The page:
On appeal, the sole issue before the Court of Appeals was when Garner discovered, or in the exercise of reasonable diligence should have discovered, the nature of its injury. Under the discovery rule, the accrual of a claim is deferred until the injured party learned of, or in the exercise of reasonable diligence should have learned of, the wrongful at causing the injury. Garner argued that the court of appeals was bound by the Texas Supreme Court’s recent decision in Southwestern Energy Production Co. v. Berry-Helfand, 491 S.W.3d 699 (Tex. 2016), which involved the discovery rule in the context of trade-secret misappropriation. In that case, the court held that surmise, suspicion, and accusation, even if sufficient to make one aware of a potential for misuse of trade secrets, are not facts that in the exercise of reasonable diligence would lead to the discovery of theft of trade secrets. Furthermore, the Southwestern court held that the defendant asserting the limitations defense “ha[d] not identified any evidence revealing what [the plaintiff] would have discovered had she made further inquiry.”

Finding “no meaningful differences between Southwestern and this case,” the Garner court noted that although Garner alleged in its January 2009 letter that FIRST had stolen its trade secrets, it had no facts to support these allegations other than mere suspicion that FIRST was competing with Garner’s clients. As in Southwestern, accusations were insufficient to establish knowledge of injury, the discovery rule applied. The Court of Appeals further noted that FIRST did not explain why it is entitled to have Garner’s statements of accusation construed as proof of knowledge while having its own statements of denial construed as “lawyer posturing” upon which Garner could not reasonably rely. The court thus rejected FIRST’s attempt to have its cake and eat it too.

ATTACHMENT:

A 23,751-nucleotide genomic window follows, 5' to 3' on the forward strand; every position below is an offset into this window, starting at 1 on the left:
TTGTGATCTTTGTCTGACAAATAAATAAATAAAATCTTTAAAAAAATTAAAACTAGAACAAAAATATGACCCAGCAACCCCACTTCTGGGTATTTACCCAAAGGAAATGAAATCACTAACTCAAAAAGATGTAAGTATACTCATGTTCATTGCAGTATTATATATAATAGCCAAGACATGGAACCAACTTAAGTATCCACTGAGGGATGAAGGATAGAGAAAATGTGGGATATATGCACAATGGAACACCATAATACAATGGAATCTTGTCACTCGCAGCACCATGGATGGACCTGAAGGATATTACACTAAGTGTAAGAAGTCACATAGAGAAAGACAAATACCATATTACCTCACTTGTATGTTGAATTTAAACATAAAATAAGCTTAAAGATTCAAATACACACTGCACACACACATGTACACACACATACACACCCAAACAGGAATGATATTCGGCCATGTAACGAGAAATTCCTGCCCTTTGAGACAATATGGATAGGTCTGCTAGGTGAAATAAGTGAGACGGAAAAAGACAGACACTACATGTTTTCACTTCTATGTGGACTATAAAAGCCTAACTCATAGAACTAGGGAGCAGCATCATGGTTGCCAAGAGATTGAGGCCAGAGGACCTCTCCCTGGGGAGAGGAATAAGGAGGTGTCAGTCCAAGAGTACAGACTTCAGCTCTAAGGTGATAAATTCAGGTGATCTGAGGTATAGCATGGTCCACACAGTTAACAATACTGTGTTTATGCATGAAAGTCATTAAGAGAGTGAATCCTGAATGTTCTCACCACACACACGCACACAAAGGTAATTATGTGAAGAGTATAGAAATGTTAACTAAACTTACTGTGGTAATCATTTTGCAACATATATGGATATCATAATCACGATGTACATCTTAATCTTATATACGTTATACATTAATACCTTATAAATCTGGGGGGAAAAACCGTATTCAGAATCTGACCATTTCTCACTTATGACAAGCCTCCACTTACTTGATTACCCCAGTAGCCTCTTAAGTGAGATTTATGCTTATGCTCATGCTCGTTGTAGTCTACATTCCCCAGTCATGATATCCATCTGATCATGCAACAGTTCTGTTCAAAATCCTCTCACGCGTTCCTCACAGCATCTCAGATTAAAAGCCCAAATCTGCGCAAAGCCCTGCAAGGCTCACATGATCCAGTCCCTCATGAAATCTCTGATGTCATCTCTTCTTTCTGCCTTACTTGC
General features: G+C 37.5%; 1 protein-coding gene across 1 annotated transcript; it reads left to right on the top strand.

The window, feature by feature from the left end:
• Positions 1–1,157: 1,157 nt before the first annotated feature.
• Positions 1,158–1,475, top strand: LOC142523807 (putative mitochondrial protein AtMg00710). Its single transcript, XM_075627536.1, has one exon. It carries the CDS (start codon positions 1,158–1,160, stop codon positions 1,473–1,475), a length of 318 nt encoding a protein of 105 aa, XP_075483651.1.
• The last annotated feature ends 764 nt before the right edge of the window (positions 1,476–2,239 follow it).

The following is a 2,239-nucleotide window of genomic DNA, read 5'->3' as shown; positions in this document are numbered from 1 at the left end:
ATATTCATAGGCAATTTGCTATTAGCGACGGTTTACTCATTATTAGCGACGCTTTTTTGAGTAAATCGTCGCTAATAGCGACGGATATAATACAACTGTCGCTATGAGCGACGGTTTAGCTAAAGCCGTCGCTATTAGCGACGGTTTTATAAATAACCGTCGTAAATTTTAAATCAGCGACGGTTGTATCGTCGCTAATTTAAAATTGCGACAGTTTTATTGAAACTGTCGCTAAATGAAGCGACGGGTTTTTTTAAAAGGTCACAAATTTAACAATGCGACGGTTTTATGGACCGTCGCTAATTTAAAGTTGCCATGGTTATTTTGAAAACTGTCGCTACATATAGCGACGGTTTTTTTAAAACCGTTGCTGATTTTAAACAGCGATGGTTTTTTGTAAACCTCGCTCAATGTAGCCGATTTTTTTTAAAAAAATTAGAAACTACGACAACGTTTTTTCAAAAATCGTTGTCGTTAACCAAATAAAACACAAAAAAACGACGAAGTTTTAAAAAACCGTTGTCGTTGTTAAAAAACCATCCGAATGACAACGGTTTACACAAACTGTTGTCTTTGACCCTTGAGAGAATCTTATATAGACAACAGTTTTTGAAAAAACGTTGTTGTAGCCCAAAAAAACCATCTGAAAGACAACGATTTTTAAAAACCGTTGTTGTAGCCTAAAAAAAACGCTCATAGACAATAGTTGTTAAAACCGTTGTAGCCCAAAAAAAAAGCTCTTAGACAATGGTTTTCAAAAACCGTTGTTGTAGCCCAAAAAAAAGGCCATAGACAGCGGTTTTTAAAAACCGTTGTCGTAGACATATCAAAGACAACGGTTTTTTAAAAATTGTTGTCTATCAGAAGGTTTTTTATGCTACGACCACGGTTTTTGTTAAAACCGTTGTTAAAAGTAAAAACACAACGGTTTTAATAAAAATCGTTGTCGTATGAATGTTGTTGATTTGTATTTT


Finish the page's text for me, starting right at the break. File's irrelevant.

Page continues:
FIRST also argued that Garner could have discovered the injury had it conducted presuit depositions under Texas Rule of Civil Procedure 202, which it did not do. In order to take a presuit deposition under Rule 202, the petitioner must show that there is a reason that the deposition must occur before the anticipated lawsuit is filed, and not after. The Court of Appeals, however, reiterated that Garner lacked any proof of its suspicions and thus had no basis to establish that FIRST had any information in its possession that could justify a Rule 202 deposition. A petitioner is also entitled to conduct a Rule 202 deposition if it demonstrates that the likely benefit of the requested deposition to investigate a potential claim outweighs the procedure’s burden or expense. The Court of Appeals stated: “To allow a rule 202 deposition in th[is] situation would require the other party to reveal the confidential information in their possession,” which the court concluded was too heavy a burden on FIRST. Thus, FIRST failed to establish a date (prior to Garner’s stated discovery date in 2014) by which Garner knew or, with reasonable diligence, could have discovered the nature of its injury. Accordingly, the Court of Appeals reversed the judgment of the trial court, and remanded for further proceedings.